Sword Anatomy - Parts of a Sword Described
Posted by Wholesale Blades on 10/7/2022 to Swords
It is probably true that most of us have been fascinated with swords since childhood, but I am sure that we are not familiar with their basic parts. If you want to be a good sword fighter or at least a collector, you need to understand the anatomy of swords.
When purchasing a sword, it is important to first learn the basic components. To help you better understand the functions of each part of a sword, I'm going to walk you through its parts.
Primary Parts of a Sword
A "sword" is defined in common usage as any straight-cutting weapon that has been designed for slashing and stabbing. This can be further divided into two types:
The first is the longsword, which is a European weapon that was used in wars from about 600 to 1650; this sword is associated with the knights of old and their famous duels. The second type of sword is the short sword, which is a more recent design and includes the bayonet and other fighting knives.
The blade is the sharpened portion on the end of the sword. The hilt is the handle or sword guard. The scabbard covers and protects metal blades and aids in carrying real swords while they are not in use.
The first part of a sword is called the "hilt" this refers to either a grip or pommel which attaches to a handle or tang and may be used to strike an opponent; it also protects the user's hands from enemy contact.
A blade extends from one end of this hilt, sloping downward towards an edge on its cutting side that has been shaped by grinding, honing, polishing, etching, and whetting into proper sharpness for fighting purposes.
The second part of a sword is called the "blade" this refers to the metal which extends from the hilt and provides the cutting ability. The blade is usually rather short so that it can be easily wielded by one hand.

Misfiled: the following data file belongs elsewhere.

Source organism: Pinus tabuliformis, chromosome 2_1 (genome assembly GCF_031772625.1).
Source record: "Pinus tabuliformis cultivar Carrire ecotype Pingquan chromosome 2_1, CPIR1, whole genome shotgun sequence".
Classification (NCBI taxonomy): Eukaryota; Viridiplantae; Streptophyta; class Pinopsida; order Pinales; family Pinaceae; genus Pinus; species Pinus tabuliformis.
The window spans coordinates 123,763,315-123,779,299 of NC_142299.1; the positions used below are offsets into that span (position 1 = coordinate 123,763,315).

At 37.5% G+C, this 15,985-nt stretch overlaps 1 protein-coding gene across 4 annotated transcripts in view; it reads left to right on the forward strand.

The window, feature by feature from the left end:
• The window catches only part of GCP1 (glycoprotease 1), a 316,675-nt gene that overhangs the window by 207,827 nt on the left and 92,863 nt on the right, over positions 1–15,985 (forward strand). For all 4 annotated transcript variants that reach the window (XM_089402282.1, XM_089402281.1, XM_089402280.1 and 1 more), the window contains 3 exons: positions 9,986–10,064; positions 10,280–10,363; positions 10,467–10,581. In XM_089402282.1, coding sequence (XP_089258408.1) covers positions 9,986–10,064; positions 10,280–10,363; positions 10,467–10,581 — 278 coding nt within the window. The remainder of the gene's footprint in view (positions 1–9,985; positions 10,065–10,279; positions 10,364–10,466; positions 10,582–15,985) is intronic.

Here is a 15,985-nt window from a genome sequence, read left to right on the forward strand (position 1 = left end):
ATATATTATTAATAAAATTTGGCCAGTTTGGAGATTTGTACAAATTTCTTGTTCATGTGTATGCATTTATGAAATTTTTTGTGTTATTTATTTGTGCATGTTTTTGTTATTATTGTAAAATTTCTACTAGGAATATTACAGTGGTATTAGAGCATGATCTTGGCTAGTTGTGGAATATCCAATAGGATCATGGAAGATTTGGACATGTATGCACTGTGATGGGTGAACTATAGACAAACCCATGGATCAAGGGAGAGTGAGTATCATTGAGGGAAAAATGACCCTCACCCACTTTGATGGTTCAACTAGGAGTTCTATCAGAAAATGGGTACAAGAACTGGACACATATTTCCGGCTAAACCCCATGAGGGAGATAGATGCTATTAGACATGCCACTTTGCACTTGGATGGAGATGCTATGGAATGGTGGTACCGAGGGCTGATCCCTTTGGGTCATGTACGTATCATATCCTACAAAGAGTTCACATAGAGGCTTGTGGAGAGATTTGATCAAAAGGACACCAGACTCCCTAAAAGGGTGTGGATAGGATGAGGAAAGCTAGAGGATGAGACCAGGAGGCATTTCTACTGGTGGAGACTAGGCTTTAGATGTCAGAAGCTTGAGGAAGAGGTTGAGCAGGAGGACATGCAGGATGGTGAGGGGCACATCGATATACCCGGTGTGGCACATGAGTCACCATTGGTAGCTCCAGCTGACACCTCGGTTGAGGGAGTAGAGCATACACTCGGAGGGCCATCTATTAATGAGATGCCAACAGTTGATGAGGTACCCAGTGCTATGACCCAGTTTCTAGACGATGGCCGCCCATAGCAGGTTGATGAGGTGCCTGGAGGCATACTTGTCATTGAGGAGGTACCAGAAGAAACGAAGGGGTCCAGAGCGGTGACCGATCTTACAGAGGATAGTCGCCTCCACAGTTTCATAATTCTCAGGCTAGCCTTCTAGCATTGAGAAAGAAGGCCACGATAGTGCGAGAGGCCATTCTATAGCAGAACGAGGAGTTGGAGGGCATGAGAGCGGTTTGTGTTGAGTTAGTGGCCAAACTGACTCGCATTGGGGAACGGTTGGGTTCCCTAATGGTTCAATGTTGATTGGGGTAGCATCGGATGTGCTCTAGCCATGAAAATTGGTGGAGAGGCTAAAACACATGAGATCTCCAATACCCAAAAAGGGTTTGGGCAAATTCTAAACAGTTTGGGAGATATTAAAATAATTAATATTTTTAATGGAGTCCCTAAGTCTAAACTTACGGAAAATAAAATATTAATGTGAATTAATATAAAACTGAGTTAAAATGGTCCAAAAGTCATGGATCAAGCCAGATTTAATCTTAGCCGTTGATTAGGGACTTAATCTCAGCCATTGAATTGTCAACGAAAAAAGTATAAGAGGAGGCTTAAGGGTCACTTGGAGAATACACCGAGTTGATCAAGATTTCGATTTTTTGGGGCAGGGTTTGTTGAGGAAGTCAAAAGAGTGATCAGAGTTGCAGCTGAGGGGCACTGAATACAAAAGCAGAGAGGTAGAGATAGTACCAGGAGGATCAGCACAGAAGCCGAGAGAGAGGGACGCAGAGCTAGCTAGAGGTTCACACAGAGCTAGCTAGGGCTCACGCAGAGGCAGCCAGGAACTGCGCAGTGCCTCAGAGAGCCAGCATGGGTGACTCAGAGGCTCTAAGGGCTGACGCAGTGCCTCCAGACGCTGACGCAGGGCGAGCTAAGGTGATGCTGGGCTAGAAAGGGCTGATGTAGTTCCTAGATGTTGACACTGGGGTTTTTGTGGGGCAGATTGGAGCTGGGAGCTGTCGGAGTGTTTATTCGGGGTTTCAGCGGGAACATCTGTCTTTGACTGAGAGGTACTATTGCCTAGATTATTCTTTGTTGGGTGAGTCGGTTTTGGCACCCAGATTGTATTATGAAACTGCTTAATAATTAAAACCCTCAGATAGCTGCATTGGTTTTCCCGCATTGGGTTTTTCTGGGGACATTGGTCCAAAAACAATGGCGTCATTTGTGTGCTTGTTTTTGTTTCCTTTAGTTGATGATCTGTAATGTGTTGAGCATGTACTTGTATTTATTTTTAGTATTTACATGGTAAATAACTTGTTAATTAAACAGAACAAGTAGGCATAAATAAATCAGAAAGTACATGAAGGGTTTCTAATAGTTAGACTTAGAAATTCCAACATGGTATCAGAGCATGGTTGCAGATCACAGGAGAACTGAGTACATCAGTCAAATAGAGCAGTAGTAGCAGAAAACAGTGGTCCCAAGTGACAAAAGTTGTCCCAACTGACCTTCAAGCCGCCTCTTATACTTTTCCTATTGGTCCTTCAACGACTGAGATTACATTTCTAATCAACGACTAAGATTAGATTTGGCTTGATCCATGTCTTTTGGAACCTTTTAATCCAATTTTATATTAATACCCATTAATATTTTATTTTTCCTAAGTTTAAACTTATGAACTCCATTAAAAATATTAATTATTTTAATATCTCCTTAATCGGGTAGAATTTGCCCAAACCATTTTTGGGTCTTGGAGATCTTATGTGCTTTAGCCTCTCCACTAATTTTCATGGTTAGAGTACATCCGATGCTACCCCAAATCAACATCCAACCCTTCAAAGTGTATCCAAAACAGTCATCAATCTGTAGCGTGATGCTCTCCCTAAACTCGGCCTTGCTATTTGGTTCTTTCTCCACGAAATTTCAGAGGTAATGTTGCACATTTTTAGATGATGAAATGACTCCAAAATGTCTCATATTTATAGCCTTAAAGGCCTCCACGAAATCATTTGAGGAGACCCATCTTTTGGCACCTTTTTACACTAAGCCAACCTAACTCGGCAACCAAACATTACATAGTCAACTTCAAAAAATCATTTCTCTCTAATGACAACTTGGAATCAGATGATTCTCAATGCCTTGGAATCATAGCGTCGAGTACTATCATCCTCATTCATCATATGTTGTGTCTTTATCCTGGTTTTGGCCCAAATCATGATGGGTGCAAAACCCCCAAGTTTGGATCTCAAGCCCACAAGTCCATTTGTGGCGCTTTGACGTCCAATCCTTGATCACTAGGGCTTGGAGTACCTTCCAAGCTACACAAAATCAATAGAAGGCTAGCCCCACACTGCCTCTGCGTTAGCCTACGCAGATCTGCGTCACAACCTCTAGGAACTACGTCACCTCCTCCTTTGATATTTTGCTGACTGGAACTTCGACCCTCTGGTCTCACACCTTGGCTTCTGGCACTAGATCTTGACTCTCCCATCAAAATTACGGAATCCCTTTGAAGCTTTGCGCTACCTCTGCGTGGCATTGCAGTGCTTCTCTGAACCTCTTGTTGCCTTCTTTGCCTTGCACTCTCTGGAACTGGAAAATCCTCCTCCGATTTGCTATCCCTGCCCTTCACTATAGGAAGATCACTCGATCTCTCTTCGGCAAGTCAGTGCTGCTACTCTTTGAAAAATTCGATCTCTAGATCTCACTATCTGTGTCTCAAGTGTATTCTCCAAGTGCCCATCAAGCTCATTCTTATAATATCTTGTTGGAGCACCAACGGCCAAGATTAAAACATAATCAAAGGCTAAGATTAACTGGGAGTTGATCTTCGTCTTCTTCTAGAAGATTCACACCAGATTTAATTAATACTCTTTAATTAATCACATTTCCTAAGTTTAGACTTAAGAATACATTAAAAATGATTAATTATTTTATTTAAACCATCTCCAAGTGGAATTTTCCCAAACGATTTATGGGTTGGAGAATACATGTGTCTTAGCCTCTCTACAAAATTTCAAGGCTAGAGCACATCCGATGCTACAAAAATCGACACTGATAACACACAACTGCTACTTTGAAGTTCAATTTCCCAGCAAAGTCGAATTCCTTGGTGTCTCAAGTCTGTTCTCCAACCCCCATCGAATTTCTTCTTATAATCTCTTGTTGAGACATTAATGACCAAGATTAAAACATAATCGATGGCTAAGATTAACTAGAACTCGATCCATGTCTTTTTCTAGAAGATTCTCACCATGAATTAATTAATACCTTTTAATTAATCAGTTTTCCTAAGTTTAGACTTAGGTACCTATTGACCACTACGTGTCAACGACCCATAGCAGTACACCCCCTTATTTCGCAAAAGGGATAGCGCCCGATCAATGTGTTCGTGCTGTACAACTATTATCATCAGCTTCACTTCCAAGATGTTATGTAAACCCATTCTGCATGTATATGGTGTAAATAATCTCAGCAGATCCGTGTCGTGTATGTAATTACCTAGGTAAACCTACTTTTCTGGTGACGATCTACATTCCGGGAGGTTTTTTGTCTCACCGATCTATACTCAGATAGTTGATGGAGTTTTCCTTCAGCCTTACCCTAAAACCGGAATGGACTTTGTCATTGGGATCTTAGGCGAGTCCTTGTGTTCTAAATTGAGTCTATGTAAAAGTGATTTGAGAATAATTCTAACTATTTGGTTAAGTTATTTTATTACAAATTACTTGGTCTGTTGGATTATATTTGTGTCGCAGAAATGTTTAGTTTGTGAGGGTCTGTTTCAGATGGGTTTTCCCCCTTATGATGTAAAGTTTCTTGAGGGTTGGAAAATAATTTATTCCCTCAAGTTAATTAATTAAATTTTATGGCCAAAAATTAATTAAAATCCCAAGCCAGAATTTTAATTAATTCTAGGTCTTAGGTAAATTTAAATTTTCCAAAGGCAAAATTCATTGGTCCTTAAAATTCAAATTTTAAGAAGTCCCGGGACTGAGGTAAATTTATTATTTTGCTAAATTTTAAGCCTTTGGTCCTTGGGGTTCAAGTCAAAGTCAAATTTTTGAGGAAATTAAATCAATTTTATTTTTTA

Whereas a dagger is almost always used with two hands (the thumb wrapped around the hilt and the fingers grasping either side of the blade), a sword is generally held one-handed, with the other hand on guard to protect oneself against attack in close combat.
The third part of a sword is called "the scabbard", also known as a "sheath". This protects the blade when not in use by keeping it dry and clean. In addition, it provides a place to store and carry or sheath the sword when it is not in use (most often when not in close-quarters combat).
Scabbards are made from a number of materials, including leather, wood, metal, plastic, and others. They may be plain or decorated but almost always provide protection for the blade.
Other Parts of Swords in Detail
In fencing, the sword player needs to know parts of the sword so that they can properly maintain it and fight efficiently. It's important for a fencer to understand the basics of their weapon before they can start to use it properly. The pommel is a weighted ball at either end of the grip on a sword or saber.
The tang is where the blade extends into and through its handle usually made up of leather wrapped in braided cordage, wire, or metal covering called a grip (or wire-wrapped in some cases). A cross-guard bar goes between the grip and guard; it prevents an opponent from using his or her own blade back against them by grabbing hold of this part.
The ricasso is part of the blade below the cross-guard. It's a flat area that helps improve grip and is guarded by a quillon, which is a metal extension of the guard. The areas where these parts meet on the sword are called joins.
The pommel can be used to catch an opponent's blade or to strike him or her. The pommel can be any shape and size so long as the player has enough grip on it and it fits on their sword correctly, though most pommels are circular in order to fit well in either hand. The pommel can be created out of any material that the player can hit with or ground up in a metal grinder, though most pommels are made from stone, bone, or metal.